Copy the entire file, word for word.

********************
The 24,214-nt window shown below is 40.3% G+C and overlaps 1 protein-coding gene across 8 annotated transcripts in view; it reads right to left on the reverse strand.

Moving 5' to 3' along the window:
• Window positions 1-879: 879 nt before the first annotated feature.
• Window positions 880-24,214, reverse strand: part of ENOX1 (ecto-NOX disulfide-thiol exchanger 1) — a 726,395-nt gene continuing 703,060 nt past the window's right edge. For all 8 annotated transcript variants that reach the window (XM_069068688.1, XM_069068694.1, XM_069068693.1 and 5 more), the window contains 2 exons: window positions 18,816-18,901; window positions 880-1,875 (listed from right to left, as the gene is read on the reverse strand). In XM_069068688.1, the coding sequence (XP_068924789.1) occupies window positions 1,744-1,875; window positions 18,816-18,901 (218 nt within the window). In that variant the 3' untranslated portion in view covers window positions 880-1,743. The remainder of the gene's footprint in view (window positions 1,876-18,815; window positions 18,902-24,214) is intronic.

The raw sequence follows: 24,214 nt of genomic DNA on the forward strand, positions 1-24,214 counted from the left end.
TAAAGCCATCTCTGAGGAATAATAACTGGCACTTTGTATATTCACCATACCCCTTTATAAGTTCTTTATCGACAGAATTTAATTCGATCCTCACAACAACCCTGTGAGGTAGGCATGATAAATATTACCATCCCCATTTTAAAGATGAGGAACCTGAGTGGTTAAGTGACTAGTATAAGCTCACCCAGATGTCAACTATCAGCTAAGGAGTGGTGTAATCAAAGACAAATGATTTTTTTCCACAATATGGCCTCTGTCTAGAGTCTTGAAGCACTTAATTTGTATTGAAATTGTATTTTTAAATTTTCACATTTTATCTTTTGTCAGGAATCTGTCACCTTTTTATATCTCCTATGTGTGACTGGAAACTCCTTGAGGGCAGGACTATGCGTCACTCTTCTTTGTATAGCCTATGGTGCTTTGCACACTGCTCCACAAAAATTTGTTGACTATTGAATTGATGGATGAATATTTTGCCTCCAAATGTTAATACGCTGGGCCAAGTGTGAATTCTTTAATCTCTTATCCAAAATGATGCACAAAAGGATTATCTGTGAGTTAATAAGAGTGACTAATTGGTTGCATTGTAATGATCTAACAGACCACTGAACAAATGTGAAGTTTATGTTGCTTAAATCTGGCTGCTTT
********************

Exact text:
The 24,214-nt window shown below is 40.3% G+C and overlaps 1 protein-coding gene across 8 annotated transcripts in view; it reads right to left on the reverse strand.

Moving 5' to 3' along the window:
• Window positions 1-879: 879 nt before the first annotated feature.
• Window positions 880-24,214, reverse strand: part of ENOX1 (ecto-NOX disulfide-thiol exchanger 1) — a 726,395-nt gene continuing 703,060 nt past the window's right edge. For all 8 annotated transcript variants that reach the window (XM_069068688.1, XM_069068694.1, XM_069068693.1 and 5 more), the window contains 2 exons: window positions 18,816-18,901; window positions 880-1,875 (listed from right to left, as the gene is read on the reverse strand). In XM_069068688.1, the coding sequence (XP_068924789.1) occupies window positions 1,744-1,875; window positions 18,816-18,901 (218 nt within the window). In that variant the 3' untranslated portion in view covers window positions 880-1,743. The remainder of the gene's footprint in view (window positions 1,876-18,815; window positions 18,902-24,214) is intronic.

The raw sequence follows: 24,214 nt of genomic DNA on the forward strand, positions 1-24,214 counted from the left end.
TAAAGCCATCTCTGAGGAATAATAACTGGCACTTTGTATATTCACCATACCCCTTTATAAGTTCTTTATCGACAGAATTTAATTCGATCCTCACAACAACCCTGTGAGGTAGGCATGATAAATATTACCATCCCCATTTTAAAGATGAGGAACCTGAGTGGTTAAGTGACTAGTATAAGCTCACCCAGATGTCAACTATCAGCTAAGGAGTGGTGTAATCAAAGACAAATGATTTTTTTCCACAATATGGCCTCTGTCTAGAGTCTTGAAGCACTTAATTTGTATTGAAATTGTATTTTTAAATTTTCACATTTTATCTTTTGTCAGGAATCTGTCACCTTTTTATATCTCCTATGTGTGACTGGAAACTCCTTGAGGGCAGGACTATGCGTCACTCTTCTTTGTATAGCCTATGGTGCTTTGCACACTGCTCCACAAAAATTTGTTGACTATTGAATTGATGGATGAATATTTTGCCTCCAAATGTTAATACGCTGGGCCAAGTGTGAATTCTTTAATCTCTTATCCAAAATGATGCACAAAAGGATTATCTGTGAGTTAATAAGAGTGACTAATTGGTTGCATTGTAATGATCTAACAGACCACTGAACAAATGTGAAGTTTATGTTGCTTAAATCTGGCTGCTTT